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And it started so well
on November 3, 2010
This book has a very similar premise to what I consider to be Peter Robinson's best Inspector Banks novel, In A Dry Season, in that they both involve murder victims being discovered when a village that has been 'buried' for decades becomes exposed.
This is the third in the series featuring lawyer/sleuth Thora Gudmundsdottir. Although I did enjoy the first two, with some reservations, I get the impression the author is still trying to decide what she wants the series to be. The first, Last Rituals, was rather gruesome in places and found Thora working in partnership with a male German visitor to Iceland who of course becomes her love interest. In the second, My Soul to Take, the nasty element had been toned down, the male character, Matthew, was very much relegated to a supporting role, and Thora's young daughter, teenage son and his very pregnant girlfriend provided a sub-plot which was so bad it would be absurd in an American sitcom. Thankfully in this latest book that 'comic' element has almost gone, but so has Matthew who is little more than a telephone tag bit part player who might or might not be moving to Iceland. His role of sidekick is taken by Thora's secretary, who until now has been completely useless, and only kept her job as it was a condition of the terms of the lease of the office Thora rented. This fact is made plain in the earlier books but not mentioned in this one, just in case you are wondering why she would be tolerated. It looks as if Yrsa Sigurdardottir may be looking to reader reaction to determine the outcome of the, 'will they/won't they', romance element of Thora and Matthew, and who should get the nod as the sidekick.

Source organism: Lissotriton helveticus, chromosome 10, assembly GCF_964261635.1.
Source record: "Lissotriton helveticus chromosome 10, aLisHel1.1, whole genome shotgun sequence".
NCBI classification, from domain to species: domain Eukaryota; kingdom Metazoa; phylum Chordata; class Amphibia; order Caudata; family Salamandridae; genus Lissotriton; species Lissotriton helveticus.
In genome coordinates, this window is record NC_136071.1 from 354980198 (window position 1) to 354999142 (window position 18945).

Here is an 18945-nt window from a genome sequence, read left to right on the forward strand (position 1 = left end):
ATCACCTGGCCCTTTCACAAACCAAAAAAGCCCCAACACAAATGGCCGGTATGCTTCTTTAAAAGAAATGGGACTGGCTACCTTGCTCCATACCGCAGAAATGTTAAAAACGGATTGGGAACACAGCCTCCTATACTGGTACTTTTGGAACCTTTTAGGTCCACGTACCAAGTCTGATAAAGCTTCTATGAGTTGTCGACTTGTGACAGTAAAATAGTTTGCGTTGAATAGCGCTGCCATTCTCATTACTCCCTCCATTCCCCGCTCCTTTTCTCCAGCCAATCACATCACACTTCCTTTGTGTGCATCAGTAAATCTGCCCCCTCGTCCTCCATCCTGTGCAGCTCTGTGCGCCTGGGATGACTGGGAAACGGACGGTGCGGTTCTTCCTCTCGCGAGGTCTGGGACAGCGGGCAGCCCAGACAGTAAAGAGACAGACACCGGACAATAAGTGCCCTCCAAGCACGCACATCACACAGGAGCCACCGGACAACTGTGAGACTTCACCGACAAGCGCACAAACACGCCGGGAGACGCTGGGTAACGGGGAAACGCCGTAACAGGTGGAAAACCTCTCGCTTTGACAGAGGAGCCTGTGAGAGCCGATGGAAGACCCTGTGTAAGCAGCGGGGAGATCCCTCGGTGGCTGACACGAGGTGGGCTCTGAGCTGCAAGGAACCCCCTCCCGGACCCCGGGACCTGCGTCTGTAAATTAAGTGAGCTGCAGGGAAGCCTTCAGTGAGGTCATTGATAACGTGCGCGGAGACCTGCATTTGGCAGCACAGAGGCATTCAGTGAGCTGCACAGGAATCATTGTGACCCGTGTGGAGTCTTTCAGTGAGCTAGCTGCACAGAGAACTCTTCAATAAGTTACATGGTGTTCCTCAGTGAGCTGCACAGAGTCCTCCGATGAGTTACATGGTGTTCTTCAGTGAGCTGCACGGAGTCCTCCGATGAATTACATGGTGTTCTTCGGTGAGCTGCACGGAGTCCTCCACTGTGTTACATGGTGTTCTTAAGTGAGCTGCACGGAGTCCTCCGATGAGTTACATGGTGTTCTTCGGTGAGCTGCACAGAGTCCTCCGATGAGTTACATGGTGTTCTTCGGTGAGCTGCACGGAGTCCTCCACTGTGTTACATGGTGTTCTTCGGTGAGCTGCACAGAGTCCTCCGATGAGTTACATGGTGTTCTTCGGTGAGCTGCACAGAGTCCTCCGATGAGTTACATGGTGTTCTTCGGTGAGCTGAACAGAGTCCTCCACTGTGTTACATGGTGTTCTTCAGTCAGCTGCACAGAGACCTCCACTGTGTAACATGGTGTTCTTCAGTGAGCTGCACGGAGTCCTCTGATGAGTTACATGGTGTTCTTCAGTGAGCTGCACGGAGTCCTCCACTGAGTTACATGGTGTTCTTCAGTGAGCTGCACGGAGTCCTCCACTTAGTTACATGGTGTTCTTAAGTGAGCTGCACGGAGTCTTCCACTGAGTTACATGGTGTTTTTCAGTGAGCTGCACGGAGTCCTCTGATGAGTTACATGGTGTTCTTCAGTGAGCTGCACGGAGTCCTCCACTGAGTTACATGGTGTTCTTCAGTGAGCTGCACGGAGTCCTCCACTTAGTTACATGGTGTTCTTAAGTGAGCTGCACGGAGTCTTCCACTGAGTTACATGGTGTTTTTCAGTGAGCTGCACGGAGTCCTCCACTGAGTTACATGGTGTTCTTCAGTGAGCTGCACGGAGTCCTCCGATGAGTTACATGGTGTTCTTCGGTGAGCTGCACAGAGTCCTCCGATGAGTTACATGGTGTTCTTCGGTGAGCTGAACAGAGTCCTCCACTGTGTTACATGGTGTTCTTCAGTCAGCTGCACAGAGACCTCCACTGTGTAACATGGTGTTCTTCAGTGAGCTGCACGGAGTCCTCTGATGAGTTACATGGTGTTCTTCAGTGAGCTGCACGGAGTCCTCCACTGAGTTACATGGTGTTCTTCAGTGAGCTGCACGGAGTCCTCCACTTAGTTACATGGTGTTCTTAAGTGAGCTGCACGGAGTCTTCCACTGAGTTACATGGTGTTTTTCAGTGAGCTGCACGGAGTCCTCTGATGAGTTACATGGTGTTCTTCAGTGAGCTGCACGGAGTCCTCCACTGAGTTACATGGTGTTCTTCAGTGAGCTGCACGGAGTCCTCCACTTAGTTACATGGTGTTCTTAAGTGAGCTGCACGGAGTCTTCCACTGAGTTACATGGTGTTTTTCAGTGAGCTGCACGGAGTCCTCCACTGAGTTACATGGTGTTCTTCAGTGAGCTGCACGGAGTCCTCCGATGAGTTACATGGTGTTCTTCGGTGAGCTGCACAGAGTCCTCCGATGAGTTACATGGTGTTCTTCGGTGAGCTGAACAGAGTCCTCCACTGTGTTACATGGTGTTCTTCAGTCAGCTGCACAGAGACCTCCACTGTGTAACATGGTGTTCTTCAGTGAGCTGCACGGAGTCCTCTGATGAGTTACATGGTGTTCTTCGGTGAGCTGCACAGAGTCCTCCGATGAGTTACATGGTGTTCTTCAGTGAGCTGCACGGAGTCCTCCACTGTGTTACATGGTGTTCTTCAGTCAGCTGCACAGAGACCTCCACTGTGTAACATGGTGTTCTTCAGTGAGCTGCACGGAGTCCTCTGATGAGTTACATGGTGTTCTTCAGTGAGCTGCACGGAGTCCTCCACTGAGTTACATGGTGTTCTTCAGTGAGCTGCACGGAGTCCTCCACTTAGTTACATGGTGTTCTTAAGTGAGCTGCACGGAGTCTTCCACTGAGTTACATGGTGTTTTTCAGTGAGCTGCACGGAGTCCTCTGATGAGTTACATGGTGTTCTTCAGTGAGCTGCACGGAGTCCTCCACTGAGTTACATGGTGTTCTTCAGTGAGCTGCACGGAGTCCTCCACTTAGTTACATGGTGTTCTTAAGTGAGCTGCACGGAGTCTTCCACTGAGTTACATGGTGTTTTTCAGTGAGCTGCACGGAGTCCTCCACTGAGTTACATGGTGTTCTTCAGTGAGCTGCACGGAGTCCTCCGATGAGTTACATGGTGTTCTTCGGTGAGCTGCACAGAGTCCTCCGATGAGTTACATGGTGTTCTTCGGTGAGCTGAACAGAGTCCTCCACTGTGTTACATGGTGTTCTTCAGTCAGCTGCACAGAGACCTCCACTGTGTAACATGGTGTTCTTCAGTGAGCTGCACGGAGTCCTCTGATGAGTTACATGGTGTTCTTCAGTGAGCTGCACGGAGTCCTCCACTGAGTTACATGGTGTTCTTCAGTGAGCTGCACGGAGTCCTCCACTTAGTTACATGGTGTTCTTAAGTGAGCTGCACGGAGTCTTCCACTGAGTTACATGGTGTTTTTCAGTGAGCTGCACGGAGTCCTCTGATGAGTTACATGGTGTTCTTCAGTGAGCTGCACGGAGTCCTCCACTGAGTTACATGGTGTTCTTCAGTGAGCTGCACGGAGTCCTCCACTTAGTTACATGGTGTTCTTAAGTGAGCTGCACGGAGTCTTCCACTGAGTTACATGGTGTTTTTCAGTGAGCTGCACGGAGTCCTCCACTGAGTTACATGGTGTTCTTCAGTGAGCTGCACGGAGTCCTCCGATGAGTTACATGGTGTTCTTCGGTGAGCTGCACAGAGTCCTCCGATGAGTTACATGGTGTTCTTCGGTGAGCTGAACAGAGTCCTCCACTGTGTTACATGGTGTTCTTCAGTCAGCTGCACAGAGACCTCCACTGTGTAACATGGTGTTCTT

Ashes to Dust has a great opening, and probably just pips the aforementioned, In A Dry Season, by the fact that it is based around real events in Iceland in 1973, when a volcanic eruption destroyed and buried most of an island village and caused it to be evacuated. However while the Robinson book builds up from the victim discovery, this one goes downhill faster than the lava flow central to the plot. It gets convoluted enough for the author to throw in a résumé, in the form of a review of case notes, about three quarters of the way through to remind you who everyone is and what is going on. (Just like Sam asking questions at the end of an episode of Quincy). I know it is fiction but the solution when it comes is so ludicrous it makes Murder On The Orient Express seem plausible.
If there is a fourth in the series I will read it in the hope that the author will have stopped experimenting and concentrate instead on the key elements that made her first book the best by far. For anyone considering Ashes To Dust who hasn't yet read the Peter Robinson book, I would recommend the latter as the better option.